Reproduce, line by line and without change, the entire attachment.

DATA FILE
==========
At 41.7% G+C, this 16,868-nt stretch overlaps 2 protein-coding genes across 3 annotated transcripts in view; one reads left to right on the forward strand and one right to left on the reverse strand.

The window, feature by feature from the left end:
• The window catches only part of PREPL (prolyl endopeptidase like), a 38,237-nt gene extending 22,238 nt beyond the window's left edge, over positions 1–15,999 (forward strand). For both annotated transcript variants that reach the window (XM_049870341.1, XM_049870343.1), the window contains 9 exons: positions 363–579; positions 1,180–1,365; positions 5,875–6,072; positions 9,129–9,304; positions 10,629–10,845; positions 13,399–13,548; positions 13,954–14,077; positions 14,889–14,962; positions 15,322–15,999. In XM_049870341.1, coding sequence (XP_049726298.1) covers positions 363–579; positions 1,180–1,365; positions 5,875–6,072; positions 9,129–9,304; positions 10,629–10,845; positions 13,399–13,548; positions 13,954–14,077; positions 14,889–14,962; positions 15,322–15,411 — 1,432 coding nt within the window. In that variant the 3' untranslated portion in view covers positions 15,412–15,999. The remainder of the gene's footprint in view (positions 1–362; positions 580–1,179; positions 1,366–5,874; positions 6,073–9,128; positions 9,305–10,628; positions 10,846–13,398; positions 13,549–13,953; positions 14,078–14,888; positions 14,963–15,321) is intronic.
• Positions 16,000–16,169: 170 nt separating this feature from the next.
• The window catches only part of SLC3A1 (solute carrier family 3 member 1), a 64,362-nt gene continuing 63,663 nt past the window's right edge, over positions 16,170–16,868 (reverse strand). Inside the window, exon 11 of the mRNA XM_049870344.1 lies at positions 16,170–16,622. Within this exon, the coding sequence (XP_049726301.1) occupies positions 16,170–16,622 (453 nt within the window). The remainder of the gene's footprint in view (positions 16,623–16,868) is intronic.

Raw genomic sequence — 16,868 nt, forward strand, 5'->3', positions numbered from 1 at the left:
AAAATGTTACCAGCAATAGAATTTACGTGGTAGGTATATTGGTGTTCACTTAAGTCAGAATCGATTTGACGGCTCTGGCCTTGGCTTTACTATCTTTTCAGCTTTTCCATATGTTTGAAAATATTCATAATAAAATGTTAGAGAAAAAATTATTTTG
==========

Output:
At 41.7% G+C, this 16,868-nt stretch overlaps 2 protein-coding genes across 3 annotated transcripts in view; one reads left to right on the forward strand and one right to left on the reverse strand.

The window, feature by feature from the left end:
• The window catches only part of PREPL (prolyl endopeptidase like), a 38,237-nt gene extending 22,238 nt beyond the window's left edge, over positions 1–15,999 (forward strand). For both annotated transcript variants that reach the window (XM_049870341.1, XM_049870343.1), the window contains 9 exons: positions 363–579; positions 1,180–1,365; positions 5,875–6,072; positions 9,129–9,304; positions 10,629–10,845; positions 13,399–13,548; positions 13,954–14,077; positions 14,889–14,962; positions 15,322–15,999. In XM_049870341.1, coding sequence (XP_049726298.1) covers positions 363–579; positions 1,180–1,365; positions 5,875–6,072; positions 9,129–9,304; positions 10,629–10,845; positions 13,399–13,548; positions 13,954–14,077; positions 14,889–14,962; positions 15,322–15,411 — 1,432 coding nt within the window. In that variant the 3' untranslated portion in view covers positions 15,412–15,999. The remainder of the gene's footprint in view (positions 1–362; positions 580–1,179; positions 1,366–5,874; positions 6,073–9,128; positions 9,305–10,628; positions 10,846–13,398; positions 13,549–13,953; positions 14,078–14,888; positions 14,963–15,321) is intronic.
• Positions 16,000–16,169: 170 nt separating this feature from the next.
• The window catches only part of SLC3A1 (solute carrier family 3 member 1), a 64,362-nt gene continuing 63,663 nt past the window's right edge, over positions 16,170–16,868 (reverse strand). Inside the window, exon 11 of the mRNA XM_049870344.1 lies at positions 16,170–16,622. Within this exon, the coding sequence (XP_049726301.1) occupies positions 16,170–16,622 (453 nt within the window). The remainder of the gene's footprint in view (positions 16,623–16,868) is intronic.

Raw genomic sequence — 16,868 nt, forward strand, 5'->3', positions numbered from 1 at the left:
AAAATGTTACCAGCAATAGAATTTACGTGGTAGGTATATTGGTGTTCACTTAAGTCAGAATCGATTTGACGGCTCTGGCCTTGGCTTTACTATCTTTTCAGCTTTTCCATATGTTTGAAAATATTCATAATAAAATGTTAGAGAAAAAATTATTTTG